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Operational Leadership

By Josh Williams, Ph.D. Decades of research show that IQ is one of the best predictors of success for organizational leaders. This should be no surprise since strong analytical skills are needed to deal with numerous competing challenges at higher organizational levels. However, EQ, or emotional intelligence quotient, may be equally important. One study showed that 71% of executives value EQ over IQ with their leaders (https://www.careerbuilder.ca), and another showed that 93% of employees said they’d remain loyal to an employer whose leaders show genuine concern for their well-being (https://hcamag.com). So, what is emotional intelligence? EQ reflects our ability to recognize our

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By Josh Williams, Ph.D. Last week, the G.O.A.T. of college football coaches, Nick Saban, retired as the head football coach at Alabama. Whether or not you’re a fan of Saban (or the Crimson Tide), it’s clear that he is truly the greatest of all time. Saban had an 88% winning percentage at Alabama in the toughest conference in college football. He also won 7 national championships, more than any other college coach in history. In paying tribute to Saban, it’s important to understand that great leadership takes many forms. Lessons learned from sports apply to the world of safety. It takes

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By Josh Williams, Ph.D. Increasing leadership ownership and engagement is critical for safety performance and safety culture improvement. EHS groups should support and partner with operational leaders but should NOT be the sole owners of safety. Here are a few guidelines for improving operational leadership support of safety. Minimize Blame Safety-related shortcuts or risky actions are involved in most incidents. However, these actions are almost always influenced by system factors like excessive production pressure, unavailable tools/equipment, insufficient manpower, ineffective training, confusing/incomplete procedures etc. Leaders need to maintain accountability but also improve system factors when gaps are identified. The first question when someone

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By Josh Williams, Ph.D. As the poet Alexander Pope famously wrote, “to error is human.” This is especially true in work environments where people have done a particular job for many years. They may get complacent. Basically, employees start to operate on autopilot despite a myriad of hazards around them, especially if they go years without getting hurt. This is compounded when a large group of employees and field leaders become desensitized to the risks around them. Unfortunately, serious injuries and fatalities often serve as the wakeup call to remain ever vigilant about safety on the job.   The 2-minute rule encourages employees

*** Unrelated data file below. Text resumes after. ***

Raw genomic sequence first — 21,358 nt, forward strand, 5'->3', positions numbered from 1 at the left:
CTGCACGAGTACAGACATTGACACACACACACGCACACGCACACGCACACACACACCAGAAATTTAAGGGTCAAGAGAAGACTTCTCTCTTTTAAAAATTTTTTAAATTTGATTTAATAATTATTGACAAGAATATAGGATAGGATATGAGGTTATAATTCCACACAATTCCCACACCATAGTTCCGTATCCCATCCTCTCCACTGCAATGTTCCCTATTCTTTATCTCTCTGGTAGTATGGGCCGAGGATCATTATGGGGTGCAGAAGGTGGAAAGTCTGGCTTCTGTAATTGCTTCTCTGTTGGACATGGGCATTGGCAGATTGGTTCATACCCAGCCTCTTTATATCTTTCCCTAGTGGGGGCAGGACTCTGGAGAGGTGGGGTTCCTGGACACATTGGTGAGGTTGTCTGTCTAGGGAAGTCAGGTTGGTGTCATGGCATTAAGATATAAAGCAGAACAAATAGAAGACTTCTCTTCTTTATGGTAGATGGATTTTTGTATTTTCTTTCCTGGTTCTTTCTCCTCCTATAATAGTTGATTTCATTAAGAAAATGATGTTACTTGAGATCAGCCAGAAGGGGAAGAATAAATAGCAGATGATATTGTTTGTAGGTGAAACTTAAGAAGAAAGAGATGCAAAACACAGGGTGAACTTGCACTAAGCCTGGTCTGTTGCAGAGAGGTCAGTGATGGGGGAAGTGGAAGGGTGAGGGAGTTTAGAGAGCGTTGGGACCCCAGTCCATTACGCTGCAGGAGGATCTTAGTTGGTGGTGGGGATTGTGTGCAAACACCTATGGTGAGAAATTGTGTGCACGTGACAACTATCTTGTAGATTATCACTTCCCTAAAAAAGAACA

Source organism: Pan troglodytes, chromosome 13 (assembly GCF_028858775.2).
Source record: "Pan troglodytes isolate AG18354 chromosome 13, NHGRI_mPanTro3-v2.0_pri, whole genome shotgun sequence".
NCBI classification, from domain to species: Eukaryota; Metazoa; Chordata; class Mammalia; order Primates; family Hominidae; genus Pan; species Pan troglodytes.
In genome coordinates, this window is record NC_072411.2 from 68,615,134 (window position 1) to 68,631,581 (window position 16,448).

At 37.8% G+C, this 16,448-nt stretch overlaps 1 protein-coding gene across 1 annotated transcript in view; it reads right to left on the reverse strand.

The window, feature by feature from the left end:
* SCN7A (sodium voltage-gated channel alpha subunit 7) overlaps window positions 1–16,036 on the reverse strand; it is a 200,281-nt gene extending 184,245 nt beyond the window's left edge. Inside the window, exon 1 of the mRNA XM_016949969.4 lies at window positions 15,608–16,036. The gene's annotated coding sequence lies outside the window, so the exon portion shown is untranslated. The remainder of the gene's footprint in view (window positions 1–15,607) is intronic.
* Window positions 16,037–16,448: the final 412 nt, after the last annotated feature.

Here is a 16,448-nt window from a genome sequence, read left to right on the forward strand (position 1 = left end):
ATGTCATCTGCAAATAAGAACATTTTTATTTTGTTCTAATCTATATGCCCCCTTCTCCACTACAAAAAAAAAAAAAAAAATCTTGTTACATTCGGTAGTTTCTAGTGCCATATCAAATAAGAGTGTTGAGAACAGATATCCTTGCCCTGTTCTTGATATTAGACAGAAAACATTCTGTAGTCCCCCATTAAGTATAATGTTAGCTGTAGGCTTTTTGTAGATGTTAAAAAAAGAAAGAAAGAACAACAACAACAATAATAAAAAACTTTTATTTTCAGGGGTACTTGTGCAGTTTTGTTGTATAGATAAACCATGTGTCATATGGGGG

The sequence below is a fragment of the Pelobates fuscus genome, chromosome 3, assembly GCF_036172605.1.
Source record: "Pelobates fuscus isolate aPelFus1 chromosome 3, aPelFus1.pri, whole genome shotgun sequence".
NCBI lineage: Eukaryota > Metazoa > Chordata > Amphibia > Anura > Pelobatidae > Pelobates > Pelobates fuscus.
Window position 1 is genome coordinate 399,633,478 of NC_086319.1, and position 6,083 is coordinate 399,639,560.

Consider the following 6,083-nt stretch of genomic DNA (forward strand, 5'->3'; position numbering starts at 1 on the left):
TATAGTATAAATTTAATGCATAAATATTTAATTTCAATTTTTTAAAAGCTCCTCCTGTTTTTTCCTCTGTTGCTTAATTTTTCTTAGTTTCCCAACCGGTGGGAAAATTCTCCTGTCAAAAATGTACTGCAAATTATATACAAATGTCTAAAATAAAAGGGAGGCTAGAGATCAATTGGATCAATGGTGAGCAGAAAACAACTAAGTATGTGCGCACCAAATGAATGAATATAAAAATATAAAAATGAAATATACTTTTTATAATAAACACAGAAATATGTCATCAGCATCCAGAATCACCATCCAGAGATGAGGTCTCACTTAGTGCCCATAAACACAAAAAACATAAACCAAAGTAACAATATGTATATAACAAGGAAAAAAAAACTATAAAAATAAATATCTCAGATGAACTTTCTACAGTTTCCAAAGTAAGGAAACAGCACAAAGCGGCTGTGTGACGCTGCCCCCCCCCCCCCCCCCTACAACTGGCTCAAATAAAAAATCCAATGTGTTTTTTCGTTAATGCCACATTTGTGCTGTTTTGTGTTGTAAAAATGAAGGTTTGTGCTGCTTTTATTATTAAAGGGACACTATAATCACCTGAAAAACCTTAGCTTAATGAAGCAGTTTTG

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By Eduardo Lan As a safety leadership and culture consultant with Propulo Consulting, I am often asked by our clients to focus our efforts on the workforce to support them in shifting their safety mindset and behaviors. The logic behind this approach is based on the belief that changing how workers work will solve the problem. This approach is useful, but doesn’t always work long term, particularly if workers’ actions and behaviors are being driven by external forces, such as organizational culture, systems, and leadership.  Building a worldclass safety culture has everything to do with how leaders show up and choose to lead. It is leaders

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By Eric Michrowski At the end of the day, every operation needs to deliver a product or service at a certain cost and quality level in order for the business to succeed. Improvements in productivity have a direct impact on the ultimate success of a business. The flip side is that most incidents tend to happen because of unsafe shortcuts due to the pressure of meeting customer or productivity needs. So what is the solution? It’s not about choosing between productivity and safety. Instead, it’s about creating a solid balance where people drive results and continuous improvement but don’t feel pressured to

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